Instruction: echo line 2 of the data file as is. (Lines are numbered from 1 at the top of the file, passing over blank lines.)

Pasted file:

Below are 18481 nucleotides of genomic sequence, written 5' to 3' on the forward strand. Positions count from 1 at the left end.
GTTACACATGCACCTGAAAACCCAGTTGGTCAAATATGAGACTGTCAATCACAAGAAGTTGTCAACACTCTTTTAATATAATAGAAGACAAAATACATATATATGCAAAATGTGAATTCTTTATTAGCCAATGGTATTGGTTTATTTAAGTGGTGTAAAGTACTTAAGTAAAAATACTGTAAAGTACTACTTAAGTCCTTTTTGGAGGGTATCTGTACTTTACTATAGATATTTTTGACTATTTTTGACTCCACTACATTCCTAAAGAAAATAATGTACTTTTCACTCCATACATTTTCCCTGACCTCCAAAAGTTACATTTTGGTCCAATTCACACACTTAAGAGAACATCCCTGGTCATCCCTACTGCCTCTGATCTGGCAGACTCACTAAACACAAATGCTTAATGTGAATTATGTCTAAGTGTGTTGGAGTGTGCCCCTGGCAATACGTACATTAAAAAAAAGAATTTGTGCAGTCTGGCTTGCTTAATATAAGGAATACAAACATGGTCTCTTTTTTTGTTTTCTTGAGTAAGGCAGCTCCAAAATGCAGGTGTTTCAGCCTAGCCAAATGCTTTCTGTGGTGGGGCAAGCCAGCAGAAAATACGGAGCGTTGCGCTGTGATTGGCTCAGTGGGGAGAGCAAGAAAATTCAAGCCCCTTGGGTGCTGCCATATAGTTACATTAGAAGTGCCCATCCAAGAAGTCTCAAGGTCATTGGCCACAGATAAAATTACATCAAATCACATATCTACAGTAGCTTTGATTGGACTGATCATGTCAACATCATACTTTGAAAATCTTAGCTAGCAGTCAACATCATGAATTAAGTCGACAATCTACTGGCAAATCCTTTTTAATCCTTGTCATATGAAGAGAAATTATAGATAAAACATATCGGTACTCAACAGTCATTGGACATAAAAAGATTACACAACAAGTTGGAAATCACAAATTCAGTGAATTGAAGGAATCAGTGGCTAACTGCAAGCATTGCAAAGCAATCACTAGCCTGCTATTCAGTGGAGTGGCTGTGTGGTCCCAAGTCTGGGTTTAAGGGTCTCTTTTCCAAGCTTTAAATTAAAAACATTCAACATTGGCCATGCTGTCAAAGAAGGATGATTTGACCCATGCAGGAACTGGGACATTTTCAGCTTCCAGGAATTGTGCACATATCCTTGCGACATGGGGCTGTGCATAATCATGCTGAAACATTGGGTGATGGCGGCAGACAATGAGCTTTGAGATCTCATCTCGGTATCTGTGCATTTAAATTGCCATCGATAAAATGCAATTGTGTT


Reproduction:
GTTACACATGCACCTGAAAACCCAGTTGGTCAAATATGAGACTGTCAATCACAAGAAGTTGTCAACACTCTTTTAATATAATAGAAGACAAAATACATATATATGCAAAATGTGAATTCTTTATTAGCCAATGGTATTGGTTTATTTAAGTGGTGTAAAGTACTTAAGTAAAAATACTGTAAAGTACTACTTAAGTCCTTTTTGGAGGGTATCTGTACTTTACTATAGATATTTTTGACTATTTTTGACTCCACTACATTCCTAAAGAAAATAATGTACTTTTCACTCCATACATTTTCCCTGACCTCCAAAAGTTACATTTTGGTCCAATTCACACACTTAAGAGAACATCCCTGGTCATCCCTACTGCCTCTGATCTGGCAGACTCACTAAACACAAATGCTTAATGTGAATTATGTCTAAGTGTGTTGGAGTGTGCCCCTGGCAATACGTACATTAAAAAAAAGAATTTGTGCAGTCTGGCTTGCTTAATATAAGGAATACAAACATGGTCTCTTTTTTTGTTTTCTTGAGTAAGGCAGCTCCAAAATGCAGGTGTTTCAGCCTAGCCAAATGCTTTCTGTGGTGGGGCAAGCCAGCAGAAAATACGGAGCGTTGCGCTGTGATTGGCTCAGTGGGGAGAGCAAGAAAATTCAAGCCCCTTGGGTGCTGCCATATAGTTACATTAGAAGTGCCCATCCAAGAAGTCTCAAGGTCATTGGCCACAGATAAAATTACATCAAATCACATATCTACAGTAGCTTTGATTGGACTGATCATGTCAACATCATACTTTGAAAATCTTAGCTAGCAGTCAACATCATGAATTAAGTCGACAATCTACTGGCAAATCCTTTTTAATCCTTGTCATATGAAGAGAAATTATAGATAAAACATATCGGTACTCAACAGTCATTGGACATAAAAAGATTACACAACAAGTTGGAAATCACAAATTCAGTGAATTGAAGGAATCAGTGGCTAACTGCAAGCATTGCAAAGCAATCACTAGCCTGCTATTCAGTGGAGTGGCTGTGTGGTCCCAAGTCTGGGTTTAAGGGTCTCTTTTCCAAGCTTTAAATTAAAAACATTCAACATTGGCCATGCTGTCAAAGAAGGATGATTTGACCCATGCAGGAACTGGGACATTTTCAGCTTCCAGGAATTGTGCACATATCCTTGCGACATGGGGCTGTGCATAATCATGCTGAAACATTGGGTGATGGCGGCAGACAATGAGCTTTGAGATCTCATCTCGGTATCTGTGCATTTAAATTGCCATCGATAAAATGCAATTGTGTT